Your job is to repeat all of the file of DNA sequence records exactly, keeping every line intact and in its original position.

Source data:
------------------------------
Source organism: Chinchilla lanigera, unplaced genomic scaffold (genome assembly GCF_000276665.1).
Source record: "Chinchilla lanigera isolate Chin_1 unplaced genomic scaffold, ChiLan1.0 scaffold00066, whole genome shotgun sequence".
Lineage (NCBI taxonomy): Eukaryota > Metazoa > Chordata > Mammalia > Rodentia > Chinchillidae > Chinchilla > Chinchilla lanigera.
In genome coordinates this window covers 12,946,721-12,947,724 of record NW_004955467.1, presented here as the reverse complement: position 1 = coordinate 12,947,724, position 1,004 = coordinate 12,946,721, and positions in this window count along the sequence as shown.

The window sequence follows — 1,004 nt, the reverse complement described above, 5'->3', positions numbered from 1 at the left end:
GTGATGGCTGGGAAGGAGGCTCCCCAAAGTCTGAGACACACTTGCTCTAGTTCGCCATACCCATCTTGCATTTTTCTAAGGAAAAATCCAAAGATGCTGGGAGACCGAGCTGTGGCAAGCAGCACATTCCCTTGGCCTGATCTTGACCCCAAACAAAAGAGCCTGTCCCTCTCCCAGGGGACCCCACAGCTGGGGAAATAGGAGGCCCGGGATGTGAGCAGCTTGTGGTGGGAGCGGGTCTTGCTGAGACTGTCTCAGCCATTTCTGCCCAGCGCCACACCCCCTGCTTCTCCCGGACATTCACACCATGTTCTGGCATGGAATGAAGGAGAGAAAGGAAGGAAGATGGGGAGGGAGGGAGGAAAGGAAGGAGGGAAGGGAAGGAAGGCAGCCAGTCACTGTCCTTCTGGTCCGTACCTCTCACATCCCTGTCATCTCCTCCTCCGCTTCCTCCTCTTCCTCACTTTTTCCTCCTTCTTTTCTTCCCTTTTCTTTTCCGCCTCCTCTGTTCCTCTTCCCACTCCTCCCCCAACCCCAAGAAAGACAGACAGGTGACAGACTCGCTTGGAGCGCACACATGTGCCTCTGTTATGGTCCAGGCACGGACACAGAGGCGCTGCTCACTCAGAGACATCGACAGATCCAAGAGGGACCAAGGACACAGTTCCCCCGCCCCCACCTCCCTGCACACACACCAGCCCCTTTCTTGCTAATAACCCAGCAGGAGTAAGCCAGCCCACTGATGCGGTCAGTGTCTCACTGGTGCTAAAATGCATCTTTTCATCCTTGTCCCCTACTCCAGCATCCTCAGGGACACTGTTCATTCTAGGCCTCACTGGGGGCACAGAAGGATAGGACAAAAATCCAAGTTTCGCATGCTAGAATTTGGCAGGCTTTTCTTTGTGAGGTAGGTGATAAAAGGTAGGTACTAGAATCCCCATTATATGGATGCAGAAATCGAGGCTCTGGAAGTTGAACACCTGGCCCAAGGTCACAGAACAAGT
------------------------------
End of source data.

Source organism: Chinchilla lanigera, unplaced genomic scaffold (genome assembly GCF_000276665.1).
Source record: "Chinchilla lanigera isolate Chin_1 unplaced genomic scaffold, ChiLan1.0 scaffold00066, whole genome shotgun sequence".
Lineage (NCBI taxonomy): Eukaryota > Metazoa > Chordata > Mammalia > Rodentia > Chinchillidae > Chinchilla > Chinchilla lanigera.
In genome coordinates this window covers 12,946,721-12,947,724 of record NW_004955467.1, presented here as the reverse complement: position 1 = coordinate 12,947,724, position 1,004 = coordinate 12,946,721, and positions in this window count along the sequence as shown.

The window sequence follows — 1,004 nt, the reverse complement described above, 5'->3', positions numbered from 1 at the left end:
GTGATGGCTGGGAAGGAGGCTCCCCAAAGTCTGAGACACACTTGCTCTAGTTCGCCATACCCATCTTGCATTTTTCTAAGGAAAAATCCAAAGATGCTGGGAGACCGAGCTGTGGCAAGCAGCACATTCCCTTGGCCTGATCTTGACCCCAAACAAAAGAGCCTGTCCCTCTCCCAGGGGACCCCACAGCTGGGGAAATAGGAGGCCCGGGATGTGAGCAGCTTGTGGTGGGAGCGGGTCTTGCTGAGACTGTCTCAGCCATTTCTGCCCAGCGCCACACCCCCTGCTTCTCCCGGACATTCACACCATGTTCTGGCATGGAATGAAGGAGAGAAAGGAAGGAAGATGGGGAGGGAGGGAGGAAAGGAAGGAGGGAAGGGAAGGAAGGCAGCCAGTCACTGTCCTTCTGGTCCGTACCTCTCACATCCCTGTCATCTCCTCCTCCGCTTCCTCCTCTTCCTCACTTTTTCCTCCTTCTTTTCTTCCCTTTTCTTTTCCGCCTCCTCTGTTCCTCTTCCCACTCCTCCCCCAACCCCAAGAAAGACAGACAGGTGACAGACTCGCTTGGAGCGCACACATGTGCCTCTGTTATGGTCCAGGCACGGACACAGAGGCGCTGCTCACTCAGAGACATCGACAGATCCAAGAGGGACCAAGGACACAGTTCCCCCGCCCCCACCTCCCTGCACACACACCAGCCCCTTTCTTGCTAATAACCCAGCAGGAGTAAGCCAGCCCACTGATGCGGTCAGTGTCTCACTGGTGCTAAAATGCATCTTTTCATCCTTGTCCCCTACTCCAGCATCCTCAGGGACACTGTTCATTCTAGGCCTCACTGGGGGCACAGAAGGATAGGACAAAAATCCAAGTTTCGCATGCTAGAATTTGGCAGGCTTTTCTTTGTGAGGTAGGTGATAAAAGGTAGGTACTAGAATCCCCATTATATGGATGCAGAAATCGAGGCTCTGGAAGTTGAACACCTGGCCCAAGGTCACAGAACAAGT